Dr. Bronner Liquid Soap
Dr. Bronner's liquid soap has been a backwoods staple…
Source: bought it new
Dr. Bronner's liquid soap has been a backwoods staple for as long as I can remember. This pure castile soap (meaning it is made using vegetable oil) is environmentally friendly and smells great.
- Smells good
- Environmentally friendly
- Helps to repel insects (for some scents)
- Has multiple uses
- Makes terrible deodorant
- Leaves suds behind
I was first introduced to Dr. Bronner's pure castile soap when I was about 8 years old. Back then, it was a camp staple as it was environmentally safe, and so could be used in the pond as well as the showers (try getting a hundred 8-year old boys to shower. Having them jump in a pond is much easier!).
INGREDIENTS: Castile soaps themselves aren't really anything special. They're just soap that uses vegetable oils in place of animal fats. It's the addition of the various essential oils that makes Dr. Bronner's so great in my eyes (and adds some of its many bizarre uses).
One nice benefit is that most companies who sell castile soap will leave the glycerine in (Dr. Bronner's is no exception here), meaning better moisturizing for you.
VARIATIONS: As long as I can remember, Dr Bronner's has come in Almond, Peppermint, and Lavender varieties. Today they also offer Eucalyptus, Rose, Citrus, and Unscented (baby) soaps. A few of these scents (peppermint, lavender, and eucalyptus) use essential oils that are known to naturally repel insects. (How I had managed to survive all those years at camp without getting eaten alive suddenly made sense when I realized this.)
USES: Back when I first discovered Dr. Bronner's, each bottle contained Emanuel Bronner's "Essential Vision and Philosophy" along with a list of uses. Long after we were all clean, this outrageous label was worth a few hours of entertainment. Sadly, they no longer print this information on each bottle (it's still on their website!), but I do remember it touting the many uses for Dr. Bronner's Liquid Castile Soap.
Supposedly, you could use it as soap, shampoo, toothpaste (even with the peppermint variety, I wouldn't recommend it...), mouthwash (again, I wouldn't recommend it), deodorant (Seriously, never try this one!), fruit wash, natural insect repellant, and I honestly seem to remember something about aliens on there somewhere.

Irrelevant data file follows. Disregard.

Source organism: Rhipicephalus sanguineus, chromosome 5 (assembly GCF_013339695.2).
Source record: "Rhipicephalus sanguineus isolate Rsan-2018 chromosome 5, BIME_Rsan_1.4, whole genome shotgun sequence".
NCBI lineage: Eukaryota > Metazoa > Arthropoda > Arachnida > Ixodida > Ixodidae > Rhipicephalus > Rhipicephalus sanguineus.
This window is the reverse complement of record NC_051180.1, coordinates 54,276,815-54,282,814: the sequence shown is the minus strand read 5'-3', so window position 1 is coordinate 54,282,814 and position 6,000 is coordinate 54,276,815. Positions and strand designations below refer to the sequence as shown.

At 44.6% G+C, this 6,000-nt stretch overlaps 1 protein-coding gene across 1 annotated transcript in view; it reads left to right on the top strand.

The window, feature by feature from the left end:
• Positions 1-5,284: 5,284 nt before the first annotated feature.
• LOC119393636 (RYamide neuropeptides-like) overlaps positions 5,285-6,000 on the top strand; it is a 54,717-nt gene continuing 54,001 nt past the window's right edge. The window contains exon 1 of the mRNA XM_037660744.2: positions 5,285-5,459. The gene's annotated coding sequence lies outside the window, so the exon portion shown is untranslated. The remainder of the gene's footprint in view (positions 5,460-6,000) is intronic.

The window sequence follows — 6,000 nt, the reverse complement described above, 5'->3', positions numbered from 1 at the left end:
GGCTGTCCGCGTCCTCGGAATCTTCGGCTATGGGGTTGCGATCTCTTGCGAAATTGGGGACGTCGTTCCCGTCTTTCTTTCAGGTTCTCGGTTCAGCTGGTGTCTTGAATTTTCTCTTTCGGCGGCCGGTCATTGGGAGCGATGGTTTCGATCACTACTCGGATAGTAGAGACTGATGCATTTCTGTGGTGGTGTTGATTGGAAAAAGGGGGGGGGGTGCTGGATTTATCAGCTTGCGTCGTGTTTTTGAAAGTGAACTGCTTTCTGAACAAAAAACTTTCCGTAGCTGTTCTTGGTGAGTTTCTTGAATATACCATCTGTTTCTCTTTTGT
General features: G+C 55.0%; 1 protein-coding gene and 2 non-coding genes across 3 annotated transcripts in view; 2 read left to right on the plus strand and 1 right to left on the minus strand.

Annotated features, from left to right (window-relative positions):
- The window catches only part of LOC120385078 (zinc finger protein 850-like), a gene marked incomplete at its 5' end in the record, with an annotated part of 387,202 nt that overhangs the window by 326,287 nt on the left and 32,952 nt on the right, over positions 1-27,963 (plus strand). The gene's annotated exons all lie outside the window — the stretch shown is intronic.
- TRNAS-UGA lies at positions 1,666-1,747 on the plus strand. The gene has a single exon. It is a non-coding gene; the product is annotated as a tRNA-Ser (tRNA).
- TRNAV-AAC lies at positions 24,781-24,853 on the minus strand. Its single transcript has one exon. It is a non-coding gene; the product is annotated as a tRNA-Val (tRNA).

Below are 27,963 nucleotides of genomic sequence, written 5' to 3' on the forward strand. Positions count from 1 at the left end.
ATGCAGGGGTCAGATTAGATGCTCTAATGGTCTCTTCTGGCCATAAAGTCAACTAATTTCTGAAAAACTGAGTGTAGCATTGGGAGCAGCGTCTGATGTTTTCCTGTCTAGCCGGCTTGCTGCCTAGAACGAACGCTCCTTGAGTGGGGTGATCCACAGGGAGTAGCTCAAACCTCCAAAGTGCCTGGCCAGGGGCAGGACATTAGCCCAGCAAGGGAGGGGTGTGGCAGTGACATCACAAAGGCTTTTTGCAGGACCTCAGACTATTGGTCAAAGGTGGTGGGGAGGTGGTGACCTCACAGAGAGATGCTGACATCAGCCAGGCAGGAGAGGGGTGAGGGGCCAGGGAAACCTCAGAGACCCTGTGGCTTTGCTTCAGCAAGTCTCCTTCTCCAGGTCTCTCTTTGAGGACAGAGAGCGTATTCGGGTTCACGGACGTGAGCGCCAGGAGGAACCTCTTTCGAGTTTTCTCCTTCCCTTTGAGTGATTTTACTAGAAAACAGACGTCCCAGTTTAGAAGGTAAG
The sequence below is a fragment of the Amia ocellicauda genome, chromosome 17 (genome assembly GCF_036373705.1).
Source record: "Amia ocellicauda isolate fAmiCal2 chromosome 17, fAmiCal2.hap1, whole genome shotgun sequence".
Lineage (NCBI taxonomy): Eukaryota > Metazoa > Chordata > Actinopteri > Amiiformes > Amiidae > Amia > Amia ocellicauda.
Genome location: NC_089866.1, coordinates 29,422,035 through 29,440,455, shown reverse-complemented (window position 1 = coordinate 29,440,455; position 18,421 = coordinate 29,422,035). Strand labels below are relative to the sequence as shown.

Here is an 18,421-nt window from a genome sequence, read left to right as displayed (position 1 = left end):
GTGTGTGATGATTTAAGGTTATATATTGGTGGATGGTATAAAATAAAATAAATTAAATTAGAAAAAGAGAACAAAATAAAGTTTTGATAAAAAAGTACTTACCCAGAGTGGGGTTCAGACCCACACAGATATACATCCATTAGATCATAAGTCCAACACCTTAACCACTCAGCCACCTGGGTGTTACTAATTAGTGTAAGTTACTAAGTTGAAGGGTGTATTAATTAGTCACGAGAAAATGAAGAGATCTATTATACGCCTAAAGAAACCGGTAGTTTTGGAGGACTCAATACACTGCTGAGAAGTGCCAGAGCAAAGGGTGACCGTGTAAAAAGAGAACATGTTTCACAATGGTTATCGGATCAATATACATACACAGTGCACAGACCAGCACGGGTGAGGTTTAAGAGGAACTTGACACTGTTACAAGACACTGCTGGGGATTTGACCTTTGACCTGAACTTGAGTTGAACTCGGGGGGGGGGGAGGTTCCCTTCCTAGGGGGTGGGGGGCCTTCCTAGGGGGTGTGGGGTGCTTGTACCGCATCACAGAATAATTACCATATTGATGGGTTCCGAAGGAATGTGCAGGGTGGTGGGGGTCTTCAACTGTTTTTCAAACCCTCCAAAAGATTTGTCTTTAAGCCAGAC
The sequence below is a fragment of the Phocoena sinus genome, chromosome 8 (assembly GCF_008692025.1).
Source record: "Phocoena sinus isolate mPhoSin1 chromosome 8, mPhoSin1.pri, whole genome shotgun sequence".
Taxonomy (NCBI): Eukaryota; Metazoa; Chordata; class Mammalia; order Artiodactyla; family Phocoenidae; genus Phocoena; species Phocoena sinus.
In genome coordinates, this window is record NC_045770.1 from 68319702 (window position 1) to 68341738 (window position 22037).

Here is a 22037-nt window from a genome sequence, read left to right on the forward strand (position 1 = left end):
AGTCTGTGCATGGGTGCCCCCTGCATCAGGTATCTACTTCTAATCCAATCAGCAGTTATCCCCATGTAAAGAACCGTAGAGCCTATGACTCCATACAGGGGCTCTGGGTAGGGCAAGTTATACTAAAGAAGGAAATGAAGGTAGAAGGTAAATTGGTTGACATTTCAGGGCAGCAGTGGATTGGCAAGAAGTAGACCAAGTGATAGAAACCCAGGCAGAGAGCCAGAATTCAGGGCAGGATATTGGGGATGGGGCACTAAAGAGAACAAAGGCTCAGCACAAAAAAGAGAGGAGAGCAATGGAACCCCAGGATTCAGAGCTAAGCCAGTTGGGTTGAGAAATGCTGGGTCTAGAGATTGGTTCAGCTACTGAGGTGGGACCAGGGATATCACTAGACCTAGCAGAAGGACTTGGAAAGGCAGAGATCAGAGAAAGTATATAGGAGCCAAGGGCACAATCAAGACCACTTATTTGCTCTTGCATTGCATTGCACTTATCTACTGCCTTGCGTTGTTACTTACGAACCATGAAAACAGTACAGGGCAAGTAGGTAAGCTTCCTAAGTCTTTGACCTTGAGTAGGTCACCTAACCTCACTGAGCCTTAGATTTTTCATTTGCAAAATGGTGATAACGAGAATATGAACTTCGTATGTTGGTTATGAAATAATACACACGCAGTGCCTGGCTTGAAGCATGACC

While I can vouch for a few of these (it works wonderfully as soap, shampoo, and laundry detergent), there are others that I would strongly caution against. First of all, those of you who remember the days when swearing resulted in someone washing your mouth out with soap will know that soap makes bad toothpaste / mouthwash. Just because you use peppermint soap doesn't make it any more pleasant.
Next, it's always a bad idea to use soap as a deodorant. Even knowing this, I tried it (just once) on a particularly hot and gross trip through the Presidentials. I made it until about 15 minutes after the application before I went sprinting off to the nearest stream to wash off the burning. It took another 6+ hours for the pain to go away.
ENVIRONMENTAL CONCERNS: Everything made by Dr. Bronner's is fair trade, post consumer (for their packaging), and environmentally safe / biodegradable (more on biodegradability in a moment). They also bump the fat content to lead to "milder, smoother lather".
Still, there is noticeable lather left behind when you rinse off. If you're in a remote stream and use soap sparingly, this isn't an issue. However, if you're at a small pond near a campsite, you might unintentionally leave suds behind for the next person. These will go away in time and are environmentally safe, but they do spoil the view somewhat (and ruin the taste of the water for animals looking for a drink).
After a bit of research, I was able to verify that Dr. Bronner's Magic Soap, Liquid Baby Soap, Bar Soap, and Sal Suds cleaners have all been certified biodegradable to ISO-14593 standards. ISO-14593 testing involves taking a substance and adding it to a sealed container of oxygen, water, and some amount of microorganisms. If the soap is soluble in water, is volatile (breaks down), and is not harmful to the test microorganisms, then the test microorganisms will be able essentially to break it down and release the carbon contained in the soap. This will then cause the CO2 levels in the container to rise.
Only substances with a CO2 level above 60% (implying greater than or equal to 60% biodegradation) at the end of 28 days are considered to be ISO-14593 certified. Back in 2007, a 27 mg sample of Dr. Bronner's Magic Soap was tested and passed with 79% biodegradation according to AUA Test Report No. 8374/3.1-07.
Bear in mind that the above data shows that only 79% of a 27 mg sample was biodegraded at the end of 28 days. Also, the ISO-14593 test doesn't make claims (at least none that I have found) as to the biodiversity of the microorganisms included in each test or the impact to each type of microorganism. As with any soap in the backcountry, please use it sparingly and try not to contaminate the local water supply.